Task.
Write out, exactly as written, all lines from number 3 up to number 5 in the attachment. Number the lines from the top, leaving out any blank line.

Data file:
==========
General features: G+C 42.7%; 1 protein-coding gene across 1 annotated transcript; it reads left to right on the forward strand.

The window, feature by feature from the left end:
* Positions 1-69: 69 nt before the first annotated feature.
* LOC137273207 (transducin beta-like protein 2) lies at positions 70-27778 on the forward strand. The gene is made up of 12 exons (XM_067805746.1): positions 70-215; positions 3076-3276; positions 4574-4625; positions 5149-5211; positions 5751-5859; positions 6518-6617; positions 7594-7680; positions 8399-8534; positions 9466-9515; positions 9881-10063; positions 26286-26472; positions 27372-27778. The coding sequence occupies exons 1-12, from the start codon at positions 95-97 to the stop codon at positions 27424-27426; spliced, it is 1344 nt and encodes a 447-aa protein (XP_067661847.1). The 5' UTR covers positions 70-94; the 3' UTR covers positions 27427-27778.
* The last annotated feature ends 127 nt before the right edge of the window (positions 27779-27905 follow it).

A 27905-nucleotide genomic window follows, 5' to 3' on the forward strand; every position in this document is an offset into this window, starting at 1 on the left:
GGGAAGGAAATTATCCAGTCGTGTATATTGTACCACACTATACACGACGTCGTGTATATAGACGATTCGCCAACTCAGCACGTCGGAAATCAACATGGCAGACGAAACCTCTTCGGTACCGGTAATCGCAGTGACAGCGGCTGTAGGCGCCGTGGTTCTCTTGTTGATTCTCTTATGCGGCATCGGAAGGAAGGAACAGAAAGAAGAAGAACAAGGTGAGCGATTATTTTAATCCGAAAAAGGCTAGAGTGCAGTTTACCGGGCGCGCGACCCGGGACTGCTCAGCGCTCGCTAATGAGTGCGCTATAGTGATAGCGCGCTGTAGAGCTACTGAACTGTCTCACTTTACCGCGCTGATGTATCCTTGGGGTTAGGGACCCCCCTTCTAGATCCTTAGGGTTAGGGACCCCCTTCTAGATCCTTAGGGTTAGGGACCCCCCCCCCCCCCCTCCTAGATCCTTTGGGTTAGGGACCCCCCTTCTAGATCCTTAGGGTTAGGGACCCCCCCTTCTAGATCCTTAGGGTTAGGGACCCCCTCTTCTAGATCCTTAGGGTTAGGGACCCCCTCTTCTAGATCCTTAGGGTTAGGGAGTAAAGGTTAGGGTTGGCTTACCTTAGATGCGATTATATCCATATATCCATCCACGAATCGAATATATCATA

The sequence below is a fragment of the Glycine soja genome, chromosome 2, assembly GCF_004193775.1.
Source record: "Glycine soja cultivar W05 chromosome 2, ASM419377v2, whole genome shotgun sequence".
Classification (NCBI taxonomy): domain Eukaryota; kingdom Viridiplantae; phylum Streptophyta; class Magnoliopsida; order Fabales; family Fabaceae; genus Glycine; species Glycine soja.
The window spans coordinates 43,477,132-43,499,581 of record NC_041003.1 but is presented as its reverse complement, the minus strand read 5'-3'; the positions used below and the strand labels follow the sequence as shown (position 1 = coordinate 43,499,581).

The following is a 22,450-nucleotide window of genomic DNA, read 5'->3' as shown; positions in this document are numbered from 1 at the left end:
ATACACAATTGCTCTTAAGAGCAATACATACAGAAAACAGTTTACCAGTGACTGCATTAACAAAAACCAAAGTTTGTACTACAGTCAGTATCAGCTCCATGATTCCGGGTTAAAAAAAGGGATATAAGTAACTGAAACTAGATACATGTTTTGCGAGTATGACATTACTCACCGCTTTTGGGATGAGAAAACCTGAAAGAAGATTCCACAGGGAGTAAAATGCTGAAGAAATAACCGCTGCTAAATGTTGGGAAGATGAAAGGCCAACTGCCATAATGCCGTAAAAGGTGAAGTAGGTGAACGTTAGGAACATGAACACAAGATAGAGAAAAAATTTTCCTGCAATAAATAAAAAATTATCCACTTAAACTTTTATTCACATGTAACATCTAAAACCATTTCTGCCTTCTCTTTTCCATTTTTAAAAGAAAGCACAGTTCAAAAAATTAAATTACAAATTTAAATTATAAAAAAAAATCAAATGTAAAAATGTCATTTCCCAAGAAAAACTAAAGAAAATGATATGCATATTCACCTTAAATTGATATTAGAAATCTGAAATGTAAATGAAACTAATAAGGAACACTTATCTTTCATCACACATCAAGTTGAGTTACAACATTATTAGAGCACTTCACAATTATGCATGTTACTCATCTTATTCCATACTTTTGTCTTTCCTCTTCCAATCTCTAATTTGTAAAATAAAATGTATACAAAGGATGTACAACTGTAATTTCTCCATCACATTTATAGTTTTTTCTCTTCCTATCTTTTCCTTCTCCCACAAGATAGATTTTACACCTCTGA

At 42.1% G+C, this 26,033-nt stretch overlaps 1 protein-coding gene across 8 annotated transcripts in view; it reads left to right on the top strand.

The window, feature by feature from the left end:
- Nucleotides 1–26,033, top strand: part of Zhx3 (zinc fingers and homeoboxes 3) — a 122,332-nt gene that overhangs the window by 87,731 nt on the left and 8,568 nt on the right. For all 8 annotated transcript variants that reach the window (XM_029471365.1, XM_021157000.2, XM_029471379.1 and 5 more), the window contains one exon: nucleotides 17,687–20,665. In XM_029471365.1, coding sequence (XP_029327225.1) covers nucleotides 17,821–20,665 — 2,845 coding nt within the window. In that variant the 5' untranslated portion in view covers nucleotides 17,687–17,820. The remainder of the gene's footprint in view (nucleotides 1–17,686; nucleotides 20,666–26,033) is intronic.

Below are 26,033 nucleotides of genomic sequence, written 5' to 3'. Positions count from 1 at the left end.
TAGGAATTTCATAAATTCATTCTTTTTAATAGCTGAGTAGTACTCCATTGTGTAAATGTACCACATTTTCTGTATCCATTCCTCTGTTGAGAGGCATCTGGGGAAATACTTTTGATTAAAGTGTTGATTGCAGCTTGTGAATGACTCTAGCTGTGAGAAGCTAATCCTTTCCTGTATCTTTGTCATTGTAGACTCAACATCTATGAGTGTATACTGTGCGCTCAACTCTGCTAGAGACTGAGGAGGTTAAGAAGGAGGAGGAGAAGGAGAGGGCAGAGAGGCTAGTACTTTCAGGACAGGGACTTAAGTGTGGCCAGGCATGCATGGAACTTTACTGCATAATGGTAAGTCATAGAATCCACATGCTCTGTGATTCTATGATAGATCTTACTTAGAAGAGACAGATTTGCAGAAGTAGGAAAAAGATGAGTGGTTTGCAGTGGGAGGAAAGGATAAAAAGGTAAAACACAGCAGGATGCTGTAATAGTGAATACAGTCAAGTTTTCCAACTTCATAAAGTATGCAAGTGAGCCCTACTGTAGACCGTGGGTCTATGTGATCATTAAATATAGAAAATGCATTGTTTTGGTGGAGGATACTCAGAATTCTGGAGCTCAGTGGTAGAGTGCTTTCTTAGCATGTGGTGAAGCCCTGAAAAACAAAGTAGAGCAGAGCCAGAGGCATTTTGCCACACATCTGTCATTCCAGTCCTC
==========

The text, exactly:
* Positions 1-69: 69 nt before the first annotated feature.
* LOC137273207 (transducin beta-like protein 2) lies at positions 70-27778 on the forward strand. The gene is made up of 12 exons (XM_067805746.1): positions 70-215; positions 3076-3276; positions 4574-4625; positions 5149-5211; positions 5751-5859; positions 6518-6617; positions 7594-7680; positions 8399-8534; positions 9466-9515; positions 9881-10063; positions 26286-26472; positions 27372-27778. The coding sequence occupies exons 1-12, from the start codon at positions 95-97 to the stop codon at positions 27424-27426; spliced, it is 1344 nt and encodes a 447-aa protein (XP_067661847.1). The 5' UTR covers positions 70-94; the 3' UTR covers positions 27427-27778.
* The last annotated feature ends 127 nt before the right edge of the window (positions 27779-27905 follow it).